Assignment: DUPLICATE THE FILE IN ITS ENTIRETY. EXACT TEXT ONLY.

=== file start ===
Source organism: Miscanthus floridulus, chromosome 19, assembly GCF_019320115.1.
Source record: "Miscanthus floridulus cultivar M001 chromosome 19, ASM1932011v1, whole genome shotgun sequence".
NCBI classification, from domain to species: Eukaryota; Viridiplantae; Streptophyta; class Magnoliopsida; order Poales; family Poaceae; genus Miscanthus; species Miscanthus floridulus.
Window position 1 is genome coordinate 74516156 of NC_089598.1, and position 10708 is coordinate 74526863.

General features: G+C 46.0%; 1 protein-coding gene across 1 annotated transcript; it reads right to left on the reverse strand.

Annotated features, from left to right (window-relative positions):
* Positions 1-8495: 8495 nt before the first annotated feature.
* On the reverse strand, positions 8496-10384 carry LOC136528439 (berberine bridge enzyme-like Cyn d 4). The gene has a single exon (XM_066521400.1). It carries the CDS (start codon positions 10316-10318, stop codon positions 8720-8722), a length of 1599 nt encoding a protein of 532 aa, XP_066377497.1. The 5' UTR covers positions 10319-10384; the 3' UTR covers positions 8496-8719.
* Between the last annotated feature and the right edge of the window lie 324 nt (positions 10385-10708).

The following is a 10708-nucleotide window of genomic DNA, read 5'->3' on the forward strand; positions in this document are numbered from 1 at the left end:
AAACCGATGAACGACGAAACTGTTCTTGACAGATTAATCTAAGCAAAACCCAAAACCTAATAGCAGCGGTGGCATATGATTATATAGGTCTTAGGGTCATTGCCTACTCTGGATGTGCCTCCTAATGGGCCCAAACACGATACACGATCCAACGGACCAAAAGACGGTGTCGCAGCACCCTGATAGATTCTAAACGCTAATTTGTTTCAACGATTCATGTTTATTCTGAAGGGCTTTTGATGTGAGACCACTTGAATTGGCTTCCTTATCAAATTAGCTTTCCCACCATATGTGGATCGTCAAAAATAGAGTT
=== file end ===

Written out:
Source organism: Miscanthus floridulus, chromosome 19, assembly GCF_019320115.1.
Source record: "Miscanthus floridulus cultivar M001 chromosome 19, ASM1932011v1, whole genome shotgun sequence".
NCBI classification, from domain to species: Eukaryota; Viridiplantae; Streptophyta; class Magnoliopsida; order Poales; family Poaceae; genus Miscanthus; species Miscanthus floridulus.
Window position 1 is genome coordinate 74516156 of NC_089598.1, and position 10708 is coordinate 74526863.

General features: G+C 46.0%; 1 protein-coding gene across 1 annotated transcript; it reads right to left on the reverse strand.

Annotated features, from left to right (window-relative positions):
* Positions 1-8495: 8495 nt before the first annotated feature.
* On the reverse strand, positions 8496-10384 carry LOC136528439 (berberine bridge enzyme-like Cyn d 4). The gene has a single exon (XM_066521400.1). It carries the CDS (start codon positions 10316-10318, stop codon positions 8720-8722), a length of 1599 nt encoding a protein of 532 aa, XP_066377497.1. The 5' UTR covers positions 10319-10384; the 3' UTR covers positions 8496-8719.
* Between the last annotated feature and the right edge of the window lie 324 nt (positions 10385-10708).

The following is a 10708-nucleotide window of genomic DNA, read 5'->3' on the forward strand; positions in this document are numbered from 1 at the left end:
AAACCGATGAACGACGAAACTGTTCTTGACAGATTAATCTAAGCAAAACCCAAAACCTAATAGCAGCGGTGGCATATGATTATATAGGTCTTAGGGTCATTGCCTACTCTGGATGTGCCTCCTAATGGGCCCAAACACGATACACGATCCAACGGACCAAAAGACGGTGTCGCAGCACCCTGATAGATTCTAAACGCTAATTTGTTTCAACGATTCATGTTTATTCTGAAGGGCTTTTGATGTGAGACCACTTGAATTGGCTTCCTTATCAAATTAGCTTTCCCACCATATGTGGATCGTCAAAAATAGAGTT